COMMENTS: In a career of a mere eight years, the Beatles probably cranked out more memorable melodies than Mozart. It was a minor stroke of genius to adapt that songbook into a musical.  he script of Across the Universe, which tells the story of a pair of young lovers and their friends with the Vietnam War protests and the Summer of Love as a backdrop, can be viewed in two ways. It could be seen a complete failure, built out of equal parts of romantic cliché and self-congratulatory Baby Boomer nostalgia. Or, it could be looked at as a masterpiece of craftsmanship, considering the fact that the scriptwriters had to weave a coherent epic tale from a relatively small catalog of three-minute song-stories containing no recurring characters.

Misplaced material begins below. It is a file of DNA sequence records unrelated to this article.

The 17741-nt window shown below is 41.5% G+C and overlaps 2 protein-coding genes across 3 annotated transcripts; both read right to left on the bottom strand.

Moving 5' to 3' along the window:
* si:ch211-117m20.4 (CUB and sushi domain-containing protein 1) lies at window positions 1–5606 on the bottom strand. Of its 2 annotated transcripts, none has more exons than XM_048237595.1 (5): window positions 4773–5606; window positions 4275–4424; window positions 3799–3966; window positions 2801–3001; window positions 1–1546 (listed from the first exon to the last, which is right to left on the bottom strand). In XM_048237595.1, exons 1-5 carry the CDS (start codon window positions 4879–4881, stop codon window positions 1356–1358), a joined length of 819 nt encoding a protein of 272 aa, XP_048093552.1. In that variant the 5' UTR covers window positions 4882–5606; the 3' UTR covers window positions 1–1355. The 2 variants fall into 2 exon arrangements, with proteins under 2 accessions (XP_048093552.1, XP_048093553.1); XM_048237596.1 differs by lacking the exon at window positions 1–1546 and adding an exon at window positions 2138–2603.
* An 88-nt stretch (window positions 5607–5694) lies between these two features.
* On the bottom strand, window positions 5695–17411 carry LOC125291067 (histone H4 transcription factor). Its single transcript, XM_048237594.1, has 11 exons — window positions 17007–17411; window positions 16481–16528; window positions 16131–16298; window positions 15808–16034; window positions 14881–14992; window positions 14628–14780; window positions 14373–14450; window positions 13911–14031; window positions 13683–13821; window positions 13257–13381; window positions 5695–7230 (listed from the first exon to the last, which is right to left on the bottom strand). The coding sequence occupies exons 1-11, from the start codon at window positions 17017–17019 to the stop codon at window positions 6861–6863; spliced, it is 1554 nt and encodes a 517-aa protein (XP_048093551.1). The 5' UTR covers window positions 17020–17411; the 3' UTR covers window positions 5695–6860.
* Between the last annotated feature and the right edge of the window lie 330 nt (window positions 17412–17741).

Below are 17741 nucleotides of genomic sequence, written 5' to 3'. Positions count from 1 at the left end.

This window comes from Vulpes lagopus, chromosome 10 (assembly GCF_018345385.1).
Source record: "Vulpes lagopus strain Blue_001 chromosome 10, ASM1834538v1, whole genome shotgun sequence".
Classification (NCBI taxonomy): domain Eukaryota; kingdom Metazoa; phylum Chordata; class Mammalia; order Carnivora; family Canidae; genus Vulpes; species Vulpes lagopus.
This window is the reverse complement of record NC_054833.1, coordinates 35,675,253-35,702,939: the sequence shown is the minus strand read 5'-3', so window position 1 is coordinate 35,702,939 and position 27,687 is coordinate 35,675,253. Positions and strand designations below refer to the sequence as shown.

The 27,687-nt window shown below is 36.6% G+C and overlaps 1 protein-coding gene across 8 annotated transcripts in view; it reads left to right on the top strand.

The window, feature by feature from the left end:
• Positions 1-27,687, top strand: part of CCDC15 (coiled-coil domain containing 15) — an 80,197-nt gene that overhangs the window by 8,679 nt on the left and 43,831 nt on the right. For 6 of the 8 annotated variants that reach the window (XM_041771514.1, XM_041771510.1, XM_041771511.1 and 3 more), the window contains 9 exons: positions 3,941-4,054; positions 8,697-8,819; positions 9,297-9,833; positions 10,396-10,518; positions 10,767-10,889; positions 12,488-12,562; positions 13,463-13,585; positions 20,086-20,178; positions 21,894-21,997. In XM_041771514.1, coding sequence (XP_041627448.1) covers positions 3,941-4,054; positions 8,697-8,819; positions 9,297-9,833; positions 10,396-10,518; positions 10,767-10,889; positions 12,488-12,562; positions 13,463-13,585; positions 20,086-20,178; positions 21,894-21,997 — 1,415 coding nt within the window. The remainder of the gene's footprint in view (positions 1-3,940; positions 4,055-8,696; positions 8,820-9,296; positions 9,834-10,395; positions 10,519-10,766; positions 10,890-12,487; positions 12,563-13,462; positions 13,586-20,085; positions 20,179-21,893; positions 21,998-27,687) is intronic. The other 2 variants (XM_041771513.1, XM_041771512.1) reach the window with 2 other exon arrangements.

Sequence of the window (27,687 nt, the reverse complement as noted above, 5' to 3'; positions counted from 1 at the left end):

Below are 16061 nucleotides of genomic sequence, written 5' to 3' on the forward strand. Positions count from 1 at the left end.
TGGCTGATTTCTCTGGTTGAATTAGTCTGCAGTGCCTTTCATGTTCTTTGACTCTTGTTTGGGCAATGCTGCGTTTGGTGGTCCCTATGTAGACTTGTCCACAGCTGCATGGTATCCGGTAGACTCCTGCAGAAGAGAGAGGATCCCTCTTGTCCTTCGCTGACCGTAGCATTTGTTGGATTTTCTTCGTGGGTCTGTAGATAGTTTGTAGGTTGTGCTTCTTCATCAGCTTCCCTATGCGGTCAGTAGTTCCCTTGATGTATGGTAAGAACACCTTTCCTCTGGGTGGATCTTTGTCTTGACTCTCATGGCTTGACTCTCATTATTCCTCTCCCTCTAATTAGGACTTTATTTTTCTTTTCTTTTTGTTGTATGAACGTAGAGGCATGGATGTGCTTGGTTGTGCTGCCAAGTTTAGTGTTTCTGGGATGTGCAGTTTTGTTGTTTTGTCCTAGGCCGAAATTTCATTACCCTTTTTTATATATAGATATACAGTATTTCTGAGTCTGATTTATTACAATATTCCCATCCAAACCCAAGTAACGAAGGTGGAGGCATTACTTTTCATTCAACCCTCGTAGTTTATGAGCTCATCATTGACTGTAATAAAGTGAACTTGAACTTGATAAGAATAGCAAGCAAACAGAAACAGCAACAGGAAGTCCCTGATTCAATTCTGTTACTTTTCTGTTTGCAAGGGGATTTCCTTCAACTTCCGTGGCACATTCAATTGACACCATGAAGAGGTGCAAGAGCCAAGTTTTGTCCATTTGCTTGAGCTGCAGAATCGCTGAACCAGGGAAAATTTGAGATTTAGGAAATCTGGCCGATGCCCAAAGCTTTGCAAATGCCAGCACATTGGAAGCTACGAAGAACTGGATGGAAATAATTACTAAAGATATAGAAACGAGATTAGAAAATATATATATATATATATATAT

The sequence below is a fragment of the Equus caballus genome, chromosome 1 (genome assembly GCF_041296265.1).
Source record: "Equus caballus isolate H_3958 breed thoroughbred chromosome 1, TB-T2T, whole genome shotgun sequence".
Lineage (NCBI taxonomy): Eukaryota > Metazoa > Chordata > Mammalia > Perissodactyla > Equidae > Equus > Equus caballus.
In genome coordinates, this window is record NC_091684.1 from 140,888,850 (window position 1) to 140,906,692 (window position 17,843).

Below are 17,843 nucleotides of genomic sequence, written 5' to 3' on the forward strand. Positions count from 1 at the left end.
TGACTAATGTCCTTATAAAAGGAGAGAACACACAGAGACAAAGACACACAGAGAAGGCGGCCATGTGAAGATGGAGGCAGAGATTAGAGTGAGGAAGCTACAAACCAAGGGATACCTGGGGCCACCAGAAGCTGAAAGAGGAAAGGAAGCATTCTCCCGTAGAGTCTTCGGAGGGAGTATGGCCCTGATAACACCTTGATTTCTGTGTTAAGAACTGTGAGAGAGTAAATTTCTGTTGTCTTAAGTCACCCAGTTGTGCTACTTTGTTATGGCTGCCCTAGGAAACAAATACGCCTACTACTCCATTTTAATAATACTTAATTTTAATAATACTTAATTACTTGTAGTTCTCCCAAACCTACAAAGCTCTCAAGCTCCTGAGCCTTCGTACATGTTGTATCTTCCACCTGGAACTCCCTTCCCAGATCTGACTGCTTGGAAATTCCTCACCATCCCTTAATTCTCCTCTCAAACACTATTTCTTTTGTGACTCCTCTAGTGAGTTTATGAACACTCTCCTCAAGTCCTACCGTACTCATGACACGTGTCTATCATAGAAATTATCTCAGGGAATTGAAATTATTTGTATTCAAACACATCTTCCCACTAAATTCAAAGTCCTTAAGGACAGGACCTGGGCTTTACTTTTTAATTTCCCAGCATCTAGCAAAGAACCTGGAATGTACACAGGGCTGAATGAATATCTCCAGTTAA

Like most musicals, however, the story is almost beside the point; it only needs to be good enough to set up the next production number. Fortunately for weirdophiles, the numbers Universe‘s story sets up are frequently cosmic, though you will have to wade through an hour of character setup before it starts coming on. This being an archetypal 1960’s tale, there’s a nod to acid culture: more than a nod, it’s a magical mystery tour through an extended three song medley. It starts with the principals sipping LSD-spiked drinks at a party while a Ken Kesey type (played by Bono) lectures on mind expansion using “I Am the Walrus” as the holy text; whirling cameras and and tie-dye colored solarization gives their trip to the countryside via magic bus the requisite grooviness. This sequence segues into “For the Benefit of Mr. Kite,” where another acid-guru (Eddie Izzard) takes the crew inside his magic tent for a twisted computer-generated carnival complete with a roller skating pony, a dancing team of Blue Meanies, and contortionists in spooky wooden tribal masks. The scene’s an impressive visual spectacle whose impact fizzles thanks to Izzard massacring the lyrics through an off-the-beat, spoken-word delivery with some unfortunate improvisations. The dreamy comedown features the flower children staring up at the sky, imagining themselves tastefully nude and making love underwater.